Overview of proposed Secure Medicine Return Rule & Regulation
The King County Board of Health's Subcommittee on Secure Medicine Return has recommended a Rule and Regulation (R&R) establishing an industry-funded product stewardship model to collect and safely dispose of unwanted household medicines from residents of the county.
Overview of the proposed secure medicine return system
Residents will be encouraged to bring leftover, expired, and unneeded medicines to secure drop boxes in retail pharmacies or law enforcement offices throughout the county. These collection sites will participate voluntarily, and if a medicine drop-off site is not available in a specific area then periodic collection events or pre-paid return mailers will be provided. Pre-paid return mailers can be requested for residents who are home bound or disabled. Drop-off site locations and other collection services will be promoted to the community through a toll-free telephone line, a website, and print materials.
Collected medicines will be securely handled, transported and disposed of according to federal and state laws, including policies of the Drug Enforcement Administration and the Washington State Board of Pharmacy. The drugs will be destroyed at properly permitted high temperature incineration facilities.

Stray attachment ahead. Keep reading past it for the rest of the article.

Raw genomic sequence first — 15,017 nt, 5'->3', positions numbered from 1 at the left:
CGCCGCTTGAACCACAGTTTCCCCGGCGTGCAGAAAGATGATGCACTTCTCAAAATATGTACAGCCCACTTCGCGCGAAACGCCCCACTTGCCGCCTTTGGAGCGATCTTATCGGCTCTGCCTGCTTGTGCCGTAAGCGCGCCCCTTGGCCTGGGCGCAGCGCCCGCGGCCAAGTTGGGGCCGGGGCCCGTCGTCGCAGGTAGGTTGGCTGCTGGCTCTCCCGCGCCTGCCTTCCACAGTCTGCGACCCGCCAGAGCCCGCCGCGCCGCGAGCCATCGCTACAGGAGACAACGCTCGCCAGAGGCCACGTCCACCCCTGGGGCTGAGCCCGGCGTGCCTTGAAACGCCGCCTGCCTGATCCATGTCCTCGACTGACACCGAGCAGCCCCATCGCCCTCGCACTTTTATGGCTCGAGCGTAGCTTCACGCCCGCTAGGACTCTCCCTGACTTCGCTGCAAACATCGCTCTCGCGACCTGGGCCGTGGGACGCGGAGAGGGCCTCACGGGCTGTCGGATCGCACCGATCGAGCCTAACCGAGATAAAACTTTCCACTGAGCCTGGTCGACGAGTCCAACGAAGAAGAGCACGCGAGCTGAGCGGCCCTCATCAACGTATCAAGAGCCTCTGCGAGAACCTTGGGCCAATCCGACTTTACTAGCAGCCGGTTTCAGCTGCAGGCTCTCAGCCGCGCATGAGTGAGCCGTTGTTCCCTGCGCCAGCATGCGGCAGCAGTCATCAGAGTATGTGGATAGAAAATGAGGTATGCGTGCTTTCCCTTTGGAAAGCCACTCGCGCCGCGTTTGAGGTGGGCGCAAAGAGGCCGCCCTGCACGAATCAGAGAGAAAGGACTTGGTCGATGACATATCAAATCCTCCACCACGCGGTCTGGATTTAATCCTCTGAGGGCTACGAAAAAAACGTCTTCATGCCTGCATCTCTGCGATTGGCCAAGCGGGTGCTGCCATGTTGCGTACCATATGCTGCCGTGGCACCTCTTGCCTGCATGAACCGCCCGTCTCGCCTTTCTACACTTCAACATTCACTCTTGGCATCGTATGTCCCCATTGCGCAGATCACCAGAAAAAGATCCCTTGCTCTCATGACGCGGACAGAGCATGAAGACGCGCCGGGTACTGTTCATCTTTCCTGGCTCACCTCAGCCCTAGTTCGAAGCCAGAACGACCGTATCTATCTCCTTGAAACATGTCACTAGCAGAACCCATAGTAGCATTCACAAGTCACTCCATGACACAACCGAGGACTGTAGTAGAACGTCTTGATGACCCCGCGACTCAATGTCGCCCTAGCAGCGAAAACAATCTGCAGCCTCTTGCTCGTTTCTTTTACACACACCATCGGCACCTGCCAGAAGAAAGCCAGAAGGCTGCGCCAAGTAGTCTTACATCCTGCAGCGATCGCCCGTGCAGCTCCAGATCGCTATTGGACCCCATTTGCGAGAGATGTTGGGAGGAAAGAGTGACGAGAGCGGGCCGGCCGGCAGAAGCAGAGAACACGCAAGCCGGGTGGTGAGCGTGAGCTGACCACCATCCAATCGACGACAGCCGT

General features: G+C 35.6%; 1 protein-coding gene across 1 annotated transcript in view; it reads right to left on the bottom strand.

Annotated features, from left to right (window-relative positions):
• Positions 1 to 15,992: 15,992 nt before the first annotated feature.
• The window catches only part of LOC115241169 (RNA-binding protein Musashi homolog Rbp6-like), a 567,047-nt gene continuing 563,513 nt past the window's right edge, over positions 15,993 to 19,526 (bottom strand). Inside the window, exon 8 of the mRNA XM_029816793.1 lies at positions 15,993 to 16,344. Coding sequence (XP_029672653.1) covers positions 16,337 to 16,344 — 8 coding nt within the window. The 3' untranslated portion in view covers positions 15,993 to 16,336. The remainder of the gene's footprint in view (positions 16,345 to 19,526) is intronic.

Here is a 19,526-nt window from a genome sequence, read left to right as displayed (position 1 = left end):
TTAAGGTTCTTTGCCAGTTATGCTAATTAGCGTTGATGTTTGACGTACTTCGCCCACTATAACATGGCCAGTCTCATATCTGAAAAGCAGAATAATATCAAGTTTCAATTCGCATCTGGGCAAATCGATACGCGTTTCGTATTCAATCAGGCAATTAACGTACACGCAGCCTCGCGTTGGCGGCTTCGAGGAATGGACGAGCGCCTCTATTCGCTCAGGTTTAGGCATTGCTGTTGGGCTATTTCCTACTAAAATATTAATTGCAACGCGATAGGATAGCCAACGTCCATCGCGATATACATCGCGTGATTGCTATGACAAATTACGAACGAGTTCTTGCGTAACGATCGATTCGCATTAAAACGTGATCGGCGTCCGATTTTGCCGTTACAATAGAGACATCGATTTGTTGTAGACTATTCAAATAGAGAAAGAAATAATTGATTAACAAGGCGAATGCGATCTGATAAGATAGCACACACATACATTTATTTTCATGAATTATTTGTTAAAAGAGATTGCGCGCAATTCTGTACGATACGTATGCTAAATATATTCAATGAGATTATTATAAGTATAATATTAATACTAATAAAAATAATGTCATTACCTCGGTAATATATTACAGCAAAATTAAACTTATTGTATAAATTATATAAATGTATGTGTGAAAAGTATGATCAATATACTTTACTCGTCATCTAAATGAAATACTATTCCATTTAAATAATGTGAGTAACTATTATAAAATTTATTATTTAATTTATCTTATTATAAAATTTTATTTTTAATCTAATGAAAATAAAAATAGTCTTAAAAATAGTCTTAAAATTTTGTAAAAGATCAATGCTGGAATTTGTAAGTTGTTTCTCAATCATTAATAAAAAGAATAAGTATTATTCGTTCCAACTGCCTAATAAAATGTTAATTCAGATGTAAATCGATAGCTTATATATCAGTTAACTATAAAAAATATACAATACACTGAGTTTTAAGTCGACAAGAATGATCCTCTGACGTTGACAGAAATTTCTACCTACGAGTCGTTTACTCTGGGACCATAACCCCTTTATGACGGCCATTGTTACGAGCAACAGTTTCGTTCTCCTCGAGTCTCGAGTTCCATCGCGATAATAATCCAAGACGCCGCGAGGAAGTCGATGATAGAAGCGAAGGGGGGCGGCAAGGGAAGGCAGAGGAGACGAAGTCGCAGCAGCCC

Drug producers selling medicines for residential use in or into King County are required to finance and provide the secure medicine return system. Residents cannot be required to pay a fee for secure medicine return when they purchase medicines or return them. Public Health - Seattle & King County (Public Health) will oversee the drug producers' medicine return system to ensure safety and compliance with the R&R.
Medicines accepted for return
- Prescription and non-prescription (over-the-counter) medicines that residents use in their homes, or in other residential settings. Includes medicines in any form: pills, liquids, creams; and includes legally prescribed controlled substances, such as OxyContin, Vicodin, Valium, Ritalin, and stimulants.
- Current DEA regulations restrict return of controlled substances to law enforcement drop-off sites or collection events; however, new regulations the DEA is developing will authorize drug manufacturers, retail pharmacies and others to operate drop-off and mail-back programs.
- Not accepted for return: over-the-counter drugs that are regulated as cosmetics, e.g. toothpaste, sunscreen, medicated shampoos; vitamins and supplements; and pharmaceutical waste from businesses.